There is a reason the flight crew is directed to instruct you that, in the case of an emergency, do not be a martyr: put your own mask on before helping someone else. How does the genius of this request not make it past customs? Here are some of the next-level insights it imparts:
1. If you do not help yourself first you may die;
2. If you do not help yourself first I may die;
3. If you do not help yourself first we may both die;
4. If you do not help yourself first you are of no use to anybody;
and finally, 5. If you help yourself first you are in a good position to help others.
The airlines, on behalf of all of us, beg you not to martyr yourself for these reasons. It is clear to them, and hopefully to us all, that if you are gasping for breath your body is going to go into panic, your mind will follow suit, (if, of course, it hasn’t already jumped the gun), and the likelihood of your successfully helping another person decreases exponentially.
The likelihood of helping another, wanting to help another, being able to successfully help another, on the other hand, increases when you are in a stable position. Getting control of yourself, your breath, your mind, and your own life support, is the way toward the mere possibility of you calming someone else, getting their mask on them, or doing anything else if and when called upon to do it.
Why isn’t the airplane rule Golden? – Because all of the above holds true equally on land and sea: your point of entry for an (effective and successful) selfless or unselfish act is to take care of yourself first.
Crippling yourself through martyrdom – or simple self-neglect for that matter – does not help anyone. And, assuming you can help yourself, which is it that is selfish: to do so (i.e. to help yourself) or to request – or just wait and make – someone else do it for you? Which, again, is selfish?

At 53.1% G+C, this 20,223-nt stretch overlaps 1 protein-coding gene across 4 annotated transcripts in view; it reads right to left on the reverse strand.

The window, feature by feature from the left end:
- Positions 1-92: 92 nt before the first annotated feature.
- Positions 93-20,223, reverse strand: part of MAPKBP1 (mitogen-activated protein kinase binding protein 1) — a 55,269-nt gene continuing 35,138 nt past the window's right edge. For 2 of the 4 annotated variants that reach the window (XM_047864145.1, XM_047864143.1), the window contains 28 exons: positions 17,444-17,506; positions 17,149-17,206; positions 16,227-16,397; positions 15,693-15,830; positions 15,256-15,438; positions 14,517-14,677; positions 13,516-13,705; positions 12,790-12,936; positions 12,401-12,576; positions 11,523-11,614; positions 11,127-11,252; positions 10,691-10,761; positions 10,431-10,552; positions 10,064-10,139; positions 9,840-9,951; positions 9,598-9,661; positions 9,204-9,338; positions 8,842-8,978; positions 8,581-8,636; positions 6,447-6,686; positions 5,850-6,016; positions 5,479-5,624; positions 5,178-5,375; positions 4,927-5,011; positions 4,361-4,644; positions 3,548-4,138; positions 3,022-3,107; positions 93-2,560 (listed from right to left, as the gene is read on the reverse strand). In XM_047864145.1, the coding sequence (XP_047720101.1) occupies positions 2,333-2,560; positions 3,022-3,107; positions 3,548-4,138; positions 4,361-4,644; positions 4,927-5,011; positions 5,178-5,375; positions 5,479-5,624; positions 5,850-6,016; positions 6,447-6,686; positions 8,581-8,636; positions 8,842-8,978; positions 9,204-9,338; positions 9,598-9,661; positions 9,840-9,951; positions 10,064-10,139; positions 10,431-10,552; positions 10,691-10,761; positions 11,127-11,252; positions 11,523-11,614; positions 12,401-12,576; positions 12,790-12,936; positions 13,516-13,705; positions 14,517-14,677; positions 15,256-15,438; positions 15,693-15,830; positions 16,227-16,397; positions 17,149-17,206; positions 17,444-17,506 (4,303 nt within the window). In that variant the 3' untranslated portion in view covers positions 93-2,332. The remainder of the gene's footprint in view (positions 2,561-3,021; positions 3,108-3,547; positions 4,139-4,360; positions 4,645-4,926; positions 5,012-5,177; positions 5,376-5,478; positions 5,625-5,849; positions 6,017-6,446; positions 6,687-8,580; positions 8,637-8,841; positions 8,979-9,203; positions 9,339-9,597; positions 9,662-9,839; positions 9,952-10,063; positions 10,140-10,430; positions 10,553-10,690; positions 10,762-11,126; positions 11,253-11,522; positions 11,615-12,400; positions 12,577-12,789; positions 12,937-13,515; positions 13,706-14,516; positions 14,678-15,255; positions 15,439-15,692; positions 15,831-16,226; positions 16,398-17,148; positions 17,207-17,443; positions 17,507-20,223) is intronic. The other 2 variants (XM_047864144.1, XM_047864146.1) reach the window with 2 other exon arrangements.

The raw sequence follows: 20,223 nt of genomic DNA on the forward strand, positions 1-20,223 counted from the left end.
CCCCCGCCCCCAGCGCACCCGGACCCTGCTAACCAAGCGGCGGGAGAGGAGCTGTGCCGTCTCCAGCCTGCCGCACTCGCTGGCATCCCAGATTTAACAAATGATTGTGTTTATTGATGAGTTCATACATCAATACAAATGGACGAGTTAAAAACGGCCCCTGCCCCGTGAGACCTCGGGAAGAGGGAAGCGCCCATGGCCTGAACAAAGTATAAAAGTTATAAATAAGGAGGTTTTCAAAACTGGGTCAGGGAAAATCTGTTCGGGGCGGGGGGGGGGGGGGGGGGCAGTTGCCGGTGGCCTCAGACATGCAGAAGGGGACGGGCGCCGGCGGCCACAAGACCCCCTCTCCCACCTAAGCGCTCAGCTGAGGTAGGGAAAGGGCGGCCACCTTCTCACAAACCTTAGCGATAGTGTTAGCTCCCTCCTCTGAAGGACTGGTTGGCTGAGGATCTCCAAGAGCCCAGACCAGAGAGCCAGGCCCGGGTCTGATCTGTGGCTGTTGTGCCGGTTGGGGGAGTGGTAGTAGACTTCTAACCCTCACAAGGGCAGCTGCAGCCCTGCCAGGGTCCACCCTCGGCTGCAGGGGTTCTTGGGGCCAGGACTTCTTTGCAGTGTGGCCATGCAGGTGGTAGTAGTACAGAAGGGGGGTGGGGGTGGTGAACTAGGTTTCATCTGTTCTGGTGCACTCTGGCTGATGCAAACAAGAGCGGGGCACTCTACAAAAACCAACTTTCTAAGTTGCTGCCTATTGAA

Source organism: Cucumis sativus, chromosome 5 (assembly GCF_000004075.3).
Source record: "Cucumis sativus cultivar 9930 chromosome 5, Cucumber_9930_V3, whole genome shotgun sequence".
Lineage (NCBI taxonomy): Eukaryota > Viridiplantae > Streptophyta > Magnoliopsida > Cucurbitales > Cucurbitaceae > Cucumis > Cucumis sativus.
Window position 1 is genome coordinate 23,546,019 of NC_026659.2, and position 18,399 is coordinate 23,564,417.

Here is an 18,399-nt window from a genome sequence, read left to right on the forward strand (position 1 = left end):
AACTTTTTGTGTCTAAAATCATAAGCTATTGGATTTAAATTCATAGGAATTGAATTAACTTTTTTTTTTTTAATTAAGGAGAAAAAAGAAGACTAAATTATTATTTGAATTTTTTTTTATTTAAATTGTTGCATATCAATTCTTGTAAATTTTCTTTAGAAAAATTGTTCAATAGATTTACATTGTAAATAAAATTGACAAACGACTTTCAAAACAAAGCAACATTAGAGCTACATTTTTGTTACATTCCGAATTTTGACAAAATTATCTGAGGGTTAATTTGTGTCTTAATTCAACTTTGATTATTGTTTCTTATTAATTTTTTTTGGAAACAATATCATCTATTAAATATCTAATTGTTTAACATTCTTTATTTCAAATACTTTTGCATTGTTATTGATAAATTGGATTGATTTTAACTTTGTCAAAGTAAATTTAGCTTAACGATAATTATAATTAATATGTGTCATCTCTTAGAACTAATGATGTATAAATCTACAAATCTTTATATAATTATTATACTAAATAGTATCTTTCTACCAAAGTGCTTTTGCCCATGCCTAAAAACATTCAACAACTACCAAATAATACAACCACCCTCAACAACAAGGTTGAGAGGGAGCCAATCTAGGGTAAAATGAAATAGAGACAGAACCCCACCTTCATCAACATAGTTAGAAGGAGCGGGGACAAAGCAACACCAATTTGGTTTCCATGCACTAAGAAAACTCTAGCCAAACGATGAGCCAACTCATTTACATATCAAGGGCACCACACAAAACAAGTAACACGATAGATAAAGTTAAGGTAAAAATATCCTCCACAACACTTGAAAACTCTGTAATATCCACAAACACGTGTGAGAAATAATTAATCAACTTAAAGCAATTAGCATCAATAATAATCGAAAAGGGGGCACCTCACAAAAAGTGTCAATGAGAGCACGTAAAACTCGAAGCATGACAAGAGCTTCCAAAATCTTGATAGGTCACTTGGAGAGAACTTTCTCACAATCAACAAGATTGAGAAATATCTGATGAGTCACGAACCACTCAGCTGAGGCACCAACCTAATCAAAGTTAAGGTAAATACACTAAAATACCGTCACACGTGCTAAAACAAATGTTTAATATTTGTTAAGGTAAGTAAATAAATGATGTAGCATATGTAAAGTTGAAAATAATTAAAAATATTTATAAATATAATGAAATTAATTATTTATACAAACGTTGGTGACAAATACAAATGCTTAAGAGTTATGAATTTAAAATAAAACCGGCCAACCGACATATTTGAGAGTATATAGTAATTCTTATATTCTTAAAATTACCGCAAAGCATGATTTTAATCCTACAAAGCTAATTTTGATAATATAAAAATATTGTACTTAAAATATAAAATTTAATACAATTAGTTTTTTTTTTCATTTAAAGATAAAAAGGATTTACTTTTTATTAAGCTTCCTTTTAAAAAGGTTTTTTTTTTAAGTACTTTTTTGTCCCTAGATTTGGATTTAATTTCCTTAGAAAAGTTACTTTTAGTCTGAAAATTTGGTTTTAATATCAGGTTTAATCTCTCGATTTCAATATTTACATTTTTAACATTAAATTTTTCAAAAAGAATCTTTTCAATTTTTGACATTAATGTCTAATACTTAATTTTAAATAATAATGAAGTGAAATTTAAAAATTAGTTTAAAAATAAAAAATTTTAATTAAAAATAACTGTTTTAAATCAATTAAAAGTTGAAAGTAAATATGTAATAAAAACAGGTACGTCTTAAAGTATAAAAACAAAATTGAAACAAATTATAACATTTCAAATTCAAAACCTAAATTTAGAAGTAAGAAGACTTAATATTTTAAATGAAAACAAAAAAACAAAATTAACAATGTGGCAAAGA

When you are genuinely fulfilled, satisfied – or even just well rested – what do you find, that you have more or less time/energy/interest for other people? For those close to you sure – but even for strangers too? Are you not more likely to be short, disinterested, or ruthless with another when you are in need and unfulfilled? And from that place, even if you wanted to, think about what it really is that you have to give, quantity and quality. Can’t we see that we have to offer only what we have? If we are empty, despite our own best intentions, we actually have crap to give (empty + forced giving and taking = the giving and receiving of crap).
We tend not to realize we’re on empty until we completely run out of gas – ill, half insane, or just with the overwhelming urge to lock ourselves away, phone unplugged, completely unavailable to the world. Of course the saving grace would be to realize we’re riding low before we get to this point – but to do this, we have to be allowed to think of ourselves, to care about what we found, to attend to it, and to actively do something about it. I.e.: to be selfish.
Let’s think about this for a minute or two. Read more of On Selfishness. Or Why A Red Rose Is Not Selfish Because It Wants To Be A Red Rose. Or – great news! – you can now preview selections of the 24-page vignette on our Facebook page.